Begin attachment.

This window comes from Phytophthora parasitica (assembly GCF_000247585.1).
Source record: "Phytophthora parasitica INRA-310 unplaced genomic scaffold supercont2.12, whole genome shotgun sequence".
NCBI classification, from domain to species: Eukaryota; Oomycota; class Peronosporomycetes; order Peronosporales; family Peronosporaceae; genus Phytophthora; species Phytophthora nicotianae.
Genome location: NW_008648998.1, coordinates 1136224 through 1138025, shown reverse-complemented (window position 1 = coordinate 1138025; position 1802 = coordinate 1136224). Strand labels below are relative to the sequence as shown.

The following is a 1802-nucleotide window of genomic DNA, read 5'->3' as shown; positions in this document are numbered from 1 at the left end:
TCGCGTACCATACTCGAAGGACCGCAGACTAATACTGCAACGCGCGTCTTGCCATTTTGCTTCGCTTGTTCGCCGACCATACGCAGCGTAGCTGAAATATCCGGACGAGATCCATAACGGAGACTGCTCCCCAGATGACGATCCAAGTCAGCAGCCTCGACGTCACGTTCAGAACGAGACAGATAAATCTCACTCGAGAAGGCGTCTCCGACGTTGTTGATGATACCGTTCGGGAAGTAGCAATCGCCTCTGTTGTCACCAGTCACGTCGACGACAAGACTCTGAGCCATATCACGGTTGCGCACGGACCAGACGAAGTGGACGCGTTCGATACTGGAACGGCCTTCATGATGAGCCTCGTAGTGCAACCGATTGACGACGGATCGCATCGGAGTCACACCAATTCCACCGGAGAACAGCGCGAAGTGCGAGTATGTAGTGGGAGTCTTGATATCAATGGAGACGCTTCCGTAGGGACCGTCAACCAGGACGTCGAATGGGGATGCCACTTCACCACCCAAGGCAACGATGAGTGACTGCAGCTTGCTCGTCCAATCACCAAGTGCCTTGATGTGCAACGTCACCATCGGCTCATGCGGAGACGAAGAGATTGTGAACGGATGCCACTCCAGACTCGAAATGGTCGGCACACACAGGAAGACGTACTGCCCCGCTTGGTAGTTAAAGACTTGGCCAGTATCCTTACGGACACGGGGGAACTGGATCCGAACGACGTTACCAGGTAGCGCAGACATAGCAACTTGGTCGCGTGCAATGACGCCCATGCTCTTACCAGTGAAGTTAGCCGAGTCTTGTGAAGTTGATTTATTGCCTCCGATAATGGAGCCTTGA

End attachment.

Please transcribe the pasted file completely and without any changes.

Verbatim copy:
This window comes from Phytophthora parasitica (assembly GCF_000247585.1).
Source record: "Phytophthora parasitica INRA-310 unplaced genomic scaffold supercont2.12, whole genome shotgun sequence".
NCBI classification, from domain to species: Eukaryota; Oomycota; class Peronosporomycetes; order Peronosporales; family Peronosporaceae; genus Phytophthora; species Phytophthora nicotianae.
Genome location: NW_008648998.1, coordinates 1136224 through 1138025, shown reverse-complemented (window position 1 = coordinate 1138025; position 1802 = coordinate 1136224). Strand labels below are relative to the sequence as shown.

The following is a 1802-nucleotide window of genomic DNA, read 5'->3' as shown; positions in this document are numbered from 1 at the left end:
TCGCGTACCATACTCGAAGGACCGCAGACTAATACTGCAACGCGCGTCTTGCCATTTTGCTTCGCTTGTTCGCCGACCATACGCAGCGTAGCTGAAATATCCGGACGAGATCCATAACGGAGACTGCTCCCCAGATGACGATCCAAGTCAGCAGCCTCGACGTCACGTTCAGAACGAGACAGATAAATCTCACTCGAGAAGGCGTCTCCGACGTTGTTGATGATACCGTTCGGGAAGTAGCAATCGCCTCTGTTGTCACCAGTCACGTCGACGACAAGACTCTGAGCCATATCACGGTTGCGCACGGACCAGACGAAGTGGACGCGTTCGATACTGGAACGGCCTTCATGATGAGCCTCGTAGTGCAACCGATTGACGACGGATCGCATCGGAGTCACACCAATTCCACCGGAGAACAGCGCGAAGTGCGAGTATGTAGTGGGAGTCTTGATATCAATGGAGACGCTTCCGTAGGGACCGTCAACCAGGACGTCGAATGGGGATGCCACTTCACCACCCAAGGCAACGATGAGTGACTGCAGCTTGCTCGTCCAATCACCAAGTGCCTTGATGTGCAACGTCACCATCGGCTCATGCGGAGACGAAGAGATTGTGAACGGATGCCACTCCAGACTCGAAATGGTCGGCACACACAGGAAGACGTACTGCCCCGCTTGGTAGTTAAAGACTTGGCCAGTATCCTTACGGACACGGGGGAACTGGATCCGAACGACGTTACCAGGTAGCGCAGACATAGCAACTTGGTCGCGTGCAATGACGCCCATGCTCTTACCAGTGAAGTTAGCCGAGTCTTGTGAAGTTGATTTATTGCCTCCGATAATGGAGCCTTGA